What do this Sunday's readings say to us today? Where are we to look for the light of our world?
In our first reading, Isaiah's solution to superficial religiosity that does not illuminate has nothing to do with more prayers or pious self-mortification; he beckons us to venture beyond our comfortable home territory into the foreign lands of the less fortunate. Isaiah teaches that our light will shine when it has been kindled by the experience of sharing with those who know needs we have not experienced and that we can't even imagine without listening to their story.
|Fifth Sunday in
1 Corinthians 2:1-5
Paul (second reading) presents himself simply, hoping to lure us away from the complexities that distract and clutter our approach to faith. He cares not if we label ourselves conservative or liberal, fans of Francis more than John Paul II, or vice versa. Heated arguments about translations or the language we use for prayer would prompt him to deliver a thundering harangue about worship that does us more harm than good (1 Corinthians 11:17-19). Paul's concern is that we know Christ, and the only way to get there is through knowing his cross and all its weakness. It is only through the cross that the power of God shines forth and transforms people into salt for the world.
If we hope to understand the message of these readings, we need to seek out those whom Jesus labeled as light for the world (Gospel). Today, one of those people could well be Archbishop Amel Shamon Nona of Mosul, Iraq. He was named archbishop after his predecessor was tortured and killed. The day after he arrived in Mosul, a man with whom he was praying was martyred.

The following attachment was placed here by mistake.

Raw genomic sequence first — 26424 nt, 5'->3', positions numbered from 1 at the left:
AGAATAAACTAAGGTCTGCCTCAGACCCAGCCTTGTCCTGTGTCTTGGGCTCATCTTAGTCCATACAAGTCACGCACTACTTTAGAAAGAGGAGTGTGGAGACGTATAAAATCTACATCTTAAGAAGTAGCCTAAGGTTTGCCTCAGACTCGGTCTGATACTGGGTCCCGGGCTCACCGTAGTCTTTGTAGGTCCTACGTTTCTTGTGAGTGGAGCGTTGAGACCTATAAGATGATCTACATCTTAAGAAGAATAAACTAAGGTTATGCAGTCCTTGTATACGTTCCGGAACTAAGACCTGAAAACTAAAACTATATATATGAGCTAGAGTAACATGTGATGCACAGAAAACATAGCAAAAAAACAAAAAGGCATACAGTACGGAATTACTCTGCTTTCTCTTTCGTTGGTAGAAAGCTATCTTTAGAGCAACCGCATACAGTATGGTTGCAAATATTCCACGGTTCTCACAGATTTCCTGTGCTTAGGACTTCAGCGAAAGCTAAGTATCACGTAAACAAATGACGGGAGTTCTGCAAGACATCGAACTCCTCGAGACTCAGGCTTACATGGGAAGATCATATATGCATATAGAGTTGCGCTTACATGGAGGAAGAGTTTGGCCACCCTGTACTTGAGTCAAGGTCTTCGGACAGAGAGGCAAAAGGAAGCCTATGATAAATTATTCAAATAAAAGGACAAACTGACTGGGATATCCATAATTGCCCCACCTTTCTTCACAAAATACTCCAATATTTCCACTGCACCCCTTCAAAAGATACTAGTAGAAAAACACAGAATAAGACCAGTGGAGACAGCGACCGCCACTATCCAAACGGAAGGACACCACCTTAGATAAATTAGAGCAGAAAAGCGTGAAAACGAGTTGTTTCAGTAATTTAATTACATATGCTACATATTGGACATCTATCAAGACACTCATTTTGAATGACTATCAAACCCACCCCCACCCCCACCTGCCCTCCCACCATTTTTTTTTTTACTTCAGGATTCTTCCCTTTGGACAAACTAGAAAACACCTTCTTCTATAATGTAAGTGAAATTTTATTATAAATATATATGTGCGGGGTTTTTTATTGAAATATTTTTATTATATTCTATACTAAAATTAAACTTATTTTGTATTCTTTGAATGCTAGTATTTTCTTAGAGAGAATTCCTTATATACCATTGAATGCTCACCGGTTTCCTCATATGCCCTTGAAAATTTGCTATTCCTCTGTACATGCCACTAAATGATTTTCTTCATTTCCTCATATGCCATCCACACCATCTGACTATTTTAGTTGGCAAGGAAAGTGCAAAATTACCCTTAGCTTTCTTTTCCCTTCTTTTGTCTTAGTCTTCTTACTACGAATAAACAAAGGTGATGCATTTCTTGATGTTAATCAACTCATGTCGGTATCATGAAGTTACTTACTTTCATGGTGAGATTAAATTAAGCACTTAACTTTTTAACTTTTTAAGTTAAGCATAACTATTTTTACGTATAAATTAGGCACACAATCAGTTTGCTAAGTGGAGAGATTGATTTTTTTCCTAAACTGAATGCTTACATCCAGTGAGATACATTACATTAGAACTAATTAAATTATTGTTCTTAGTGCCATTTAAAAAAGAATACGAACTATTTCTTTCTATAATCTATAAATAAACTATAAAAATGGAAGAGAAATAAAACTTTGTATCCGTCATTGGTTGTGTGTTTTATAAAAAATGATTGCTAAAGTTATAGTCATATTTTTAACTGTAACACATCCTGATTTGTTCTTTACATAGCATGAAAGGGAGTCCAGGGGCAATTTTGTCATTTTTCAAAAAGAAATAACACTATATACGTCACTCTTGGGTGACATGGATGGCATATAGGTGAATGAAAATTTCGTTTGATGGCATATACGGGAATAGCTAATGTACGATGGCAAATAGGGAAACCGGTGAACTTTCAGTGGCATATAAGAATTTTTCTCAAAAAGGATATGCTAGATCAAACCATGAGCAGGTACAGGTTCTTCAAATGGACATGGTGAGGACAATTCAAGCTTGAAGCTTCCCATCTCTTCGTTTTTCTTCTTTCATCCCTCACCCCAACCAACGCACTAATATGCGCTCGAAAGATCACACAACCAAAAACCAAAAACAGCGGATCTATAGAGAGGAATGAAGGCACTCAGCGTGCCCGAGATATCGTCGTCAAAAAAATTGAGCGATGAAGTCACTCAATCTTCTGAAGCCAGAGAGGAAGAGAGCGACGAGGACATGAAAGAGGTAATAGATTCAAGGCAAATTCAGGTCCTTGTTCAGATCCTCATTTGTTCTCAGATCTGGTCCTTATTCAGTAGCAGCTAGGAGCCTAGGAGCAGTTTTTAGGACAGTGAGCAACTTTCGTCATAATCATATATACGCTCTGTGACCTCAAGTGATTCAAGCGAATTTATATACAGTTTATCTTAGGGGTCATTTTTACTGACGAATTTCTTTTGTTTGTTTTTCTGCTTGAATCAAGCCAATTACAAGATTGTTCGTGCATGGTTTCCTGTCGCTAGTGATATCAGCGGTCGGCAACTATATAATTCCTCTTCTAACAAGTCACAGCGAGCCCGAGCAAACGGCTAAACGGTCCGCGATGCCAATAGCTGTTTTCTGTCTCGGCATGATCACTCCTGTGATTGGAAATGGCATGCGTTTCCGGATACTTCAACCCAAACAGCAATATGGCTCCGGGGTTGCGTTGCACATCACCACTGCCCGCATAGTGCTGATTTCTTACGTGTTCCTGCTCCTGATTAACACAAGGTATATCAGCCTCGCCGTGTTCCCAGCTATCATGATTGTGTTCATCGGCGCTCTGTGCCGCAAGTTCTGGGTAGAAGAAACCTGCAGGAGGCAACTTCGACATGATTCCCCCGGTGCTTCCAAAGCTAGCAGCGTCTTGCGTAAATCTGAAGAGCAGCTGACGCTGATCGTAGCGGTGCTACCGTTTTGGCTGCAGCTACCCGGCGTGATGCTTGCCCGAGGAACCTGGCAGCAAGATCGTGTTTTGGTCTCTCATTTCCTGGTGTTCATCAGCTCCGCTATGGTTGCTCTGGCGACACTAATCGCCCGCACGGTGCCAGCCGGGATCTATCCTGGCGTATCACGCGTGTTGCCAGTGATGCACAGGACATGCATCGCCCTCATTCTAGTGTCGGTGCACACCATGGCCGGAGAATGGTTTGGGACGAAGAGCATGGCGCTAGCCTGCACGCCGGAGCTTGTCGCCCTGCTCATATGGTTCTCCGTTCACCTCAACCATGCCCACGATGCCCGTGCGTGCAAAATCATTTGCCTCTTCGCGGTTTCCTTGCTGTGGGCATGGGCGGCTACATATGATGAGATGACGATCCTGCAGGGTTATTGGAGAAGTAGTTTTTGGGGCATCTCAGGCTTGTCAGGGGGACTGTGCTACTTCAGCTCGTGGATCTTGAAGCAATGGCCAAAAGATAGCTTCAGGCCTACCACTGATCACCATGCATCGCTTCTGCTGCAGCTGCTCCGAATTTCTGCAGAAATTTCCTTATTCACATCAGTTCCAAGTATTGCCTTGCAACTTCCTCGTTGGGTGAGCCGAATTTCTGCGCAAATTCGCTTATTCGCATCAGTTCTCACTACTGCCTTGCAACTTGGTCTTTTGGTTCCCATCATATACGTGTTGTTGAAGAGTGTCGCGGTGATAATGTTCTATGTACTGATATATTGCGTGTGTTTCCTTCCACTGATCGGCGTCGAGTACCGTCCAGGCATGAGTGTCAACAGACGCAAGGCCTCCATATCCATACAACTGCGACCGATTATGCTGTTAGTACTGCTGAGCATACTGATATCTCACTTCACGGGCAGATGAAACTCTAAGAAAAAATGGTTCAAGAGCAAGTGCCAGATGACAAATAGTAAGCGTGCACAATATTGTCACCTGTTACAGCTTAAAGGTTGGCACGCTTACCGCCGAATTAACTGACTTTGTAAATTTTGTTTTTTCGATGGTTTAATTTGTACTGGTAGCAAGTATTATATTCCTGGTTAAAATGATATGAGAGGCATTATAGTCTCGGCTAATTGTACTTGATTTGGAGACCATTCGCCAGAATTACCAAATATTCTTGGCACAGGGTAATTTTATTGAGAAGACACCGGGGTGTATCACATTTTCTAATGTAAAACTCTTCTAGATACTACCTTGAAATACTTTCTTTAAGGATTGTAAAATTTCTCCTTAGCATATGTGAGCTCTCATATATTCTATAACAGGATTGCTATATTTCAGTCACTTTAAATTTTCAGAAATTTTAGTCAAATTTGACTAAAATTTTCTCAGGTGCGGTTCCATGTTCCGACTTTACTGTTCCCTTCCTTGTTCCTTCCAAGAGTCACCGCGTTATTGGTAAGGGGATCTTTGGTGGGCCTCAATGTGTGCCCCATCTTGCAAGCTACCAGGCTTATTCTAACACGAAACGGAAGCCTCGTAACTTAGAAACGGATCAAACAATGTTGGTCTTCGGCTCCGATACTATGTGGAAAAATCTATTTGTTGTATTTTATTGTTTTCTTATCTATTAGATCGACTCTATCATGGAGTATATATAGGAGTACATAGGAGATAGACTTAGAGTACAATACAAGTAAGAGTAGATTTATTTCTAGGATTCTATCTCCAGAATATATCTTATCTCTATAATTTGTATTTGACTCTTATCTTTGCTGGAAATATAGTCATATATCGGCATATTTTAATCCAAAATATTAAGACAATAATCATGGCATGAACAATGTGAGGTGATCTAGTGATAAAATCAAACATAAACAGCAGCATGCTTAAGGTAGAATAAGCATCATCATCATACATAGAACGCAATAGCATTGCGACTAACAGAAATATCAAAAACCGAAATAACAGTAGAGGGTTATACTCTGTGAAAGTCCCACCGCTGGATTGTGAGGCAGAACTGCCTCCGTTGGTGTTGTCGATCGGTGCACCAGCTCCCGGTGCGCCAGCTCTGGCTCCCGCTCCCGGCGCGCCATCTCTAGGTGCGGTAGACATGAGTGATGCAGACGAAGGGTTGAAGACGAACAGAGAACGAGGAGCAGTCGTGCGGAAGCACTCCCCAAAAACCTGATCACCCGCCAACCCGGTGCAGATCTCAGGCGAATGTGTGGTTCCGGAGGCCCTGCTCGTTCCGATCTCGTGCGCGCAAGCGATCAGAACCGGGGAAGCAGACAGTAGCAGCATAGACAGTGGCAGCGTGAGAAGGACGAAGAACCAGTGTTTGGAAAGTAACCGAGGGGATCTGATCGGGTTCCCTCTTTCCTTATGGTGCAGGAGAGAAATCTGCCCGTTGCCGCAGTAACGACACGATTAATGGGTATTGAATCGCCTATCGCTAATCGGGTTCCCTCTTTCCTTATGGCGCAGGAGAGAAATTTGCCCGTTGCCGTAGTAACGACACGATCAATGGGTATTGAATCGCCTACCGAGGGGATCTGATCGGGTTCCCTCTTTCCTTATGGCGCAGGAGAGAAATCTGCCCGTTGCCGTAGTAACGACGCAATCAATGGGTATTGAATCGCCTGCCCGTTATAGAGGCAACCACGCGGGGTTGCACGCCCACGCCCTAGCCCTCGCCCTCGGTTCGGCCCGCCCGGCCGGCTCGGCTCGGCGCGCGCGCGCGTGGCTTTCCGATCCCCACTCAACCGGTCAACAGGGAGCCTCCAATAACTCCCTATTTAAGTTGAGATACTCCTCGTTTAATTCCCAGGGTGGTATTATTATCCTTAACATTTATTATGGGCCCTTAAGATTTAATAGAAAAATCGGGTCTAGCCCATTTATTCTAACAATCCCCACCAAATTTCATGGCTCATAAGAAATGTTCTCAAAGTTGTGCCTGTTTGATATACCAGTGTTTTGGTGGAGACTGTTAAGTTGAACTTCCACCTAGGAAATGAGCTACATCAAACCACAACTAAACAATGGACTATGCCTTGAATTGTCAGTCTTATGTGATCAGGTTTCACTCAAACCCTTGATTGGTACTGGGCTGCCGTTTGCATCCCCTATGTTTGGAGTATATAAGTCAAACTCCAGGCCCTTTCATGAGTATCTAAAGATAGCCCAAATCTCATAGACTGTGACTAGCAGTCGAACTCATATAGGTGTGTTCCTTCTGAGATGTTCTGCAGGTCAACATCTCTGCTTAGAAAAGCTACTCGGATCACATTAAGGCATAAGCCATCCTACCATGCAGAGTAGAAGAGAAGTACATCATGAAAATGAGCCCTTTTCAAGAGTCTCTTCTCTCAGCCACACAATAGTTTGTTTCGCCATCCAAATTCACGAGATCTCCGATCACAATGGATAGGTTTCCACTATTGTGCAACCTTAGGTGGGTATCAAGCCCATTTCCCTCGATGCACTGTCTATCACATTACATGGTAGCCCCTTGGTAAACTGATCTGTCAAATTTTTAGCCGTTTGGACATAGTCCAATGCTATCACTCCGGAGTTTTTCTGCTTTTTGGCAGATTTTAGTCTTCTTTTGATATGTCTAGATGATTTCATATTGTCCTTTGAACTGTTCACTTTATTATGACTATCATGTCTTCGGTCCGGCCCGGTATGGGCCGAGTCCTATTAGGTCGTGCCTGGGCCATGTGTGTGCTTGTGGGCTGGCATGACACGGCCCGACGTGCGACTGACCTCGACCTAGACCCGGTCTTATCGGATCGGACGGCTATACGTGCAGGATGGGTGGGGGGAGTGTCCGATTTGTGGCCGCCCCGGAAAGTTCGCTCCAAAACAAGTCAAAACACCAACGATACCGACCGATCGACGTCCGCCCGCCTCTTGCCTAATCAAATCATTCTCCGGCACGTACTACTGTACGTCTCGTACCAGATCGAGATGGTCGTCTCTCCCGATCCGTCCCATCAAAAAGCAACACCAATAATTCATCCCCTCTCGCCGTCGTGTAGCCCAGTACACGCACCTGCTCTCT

Speaking to his threatened people in October 2013, Nona encouraged them to discover the highest expression of their faith "as revealed by the Incarnation." That, he said, is what will prepare them to "be willing to endure absolutely anything ... even if this means having to die in its cause." A living belief in God's presence in and among them will make them a light in the darkness of their world.
One would almost think that the archbishop was preaching on these readings as he wrote to those who wish to support their persecuted sisters and brothers:
"The most powerful thing you can do in response to our situation is to rediscover and forge unity -- personally and as a community -- and to work for the good of your own societies. They are in great need of the witness of Christians who live out their faith with a strength and joy that can give others the courage of faith."
Christians are called to be light and salt for our world. Some offer a unique testimony through faithfulness in the face of persecution. All of us are called to break bread together, to believe in and work for unity, and to risk solidarity with those who are facing persecution for Jesus' sake. We will offer salt and light when we live, in the words of Nona, seasoned with the "strength and joy that encourages others."
[Mary M. McGlone is a Sister of St. Joseph of Carondelet. She is a freelance writer and executive director of FUVIRESE USA, a charitable foundation that supports work with people with disabilities in Ecuador.]
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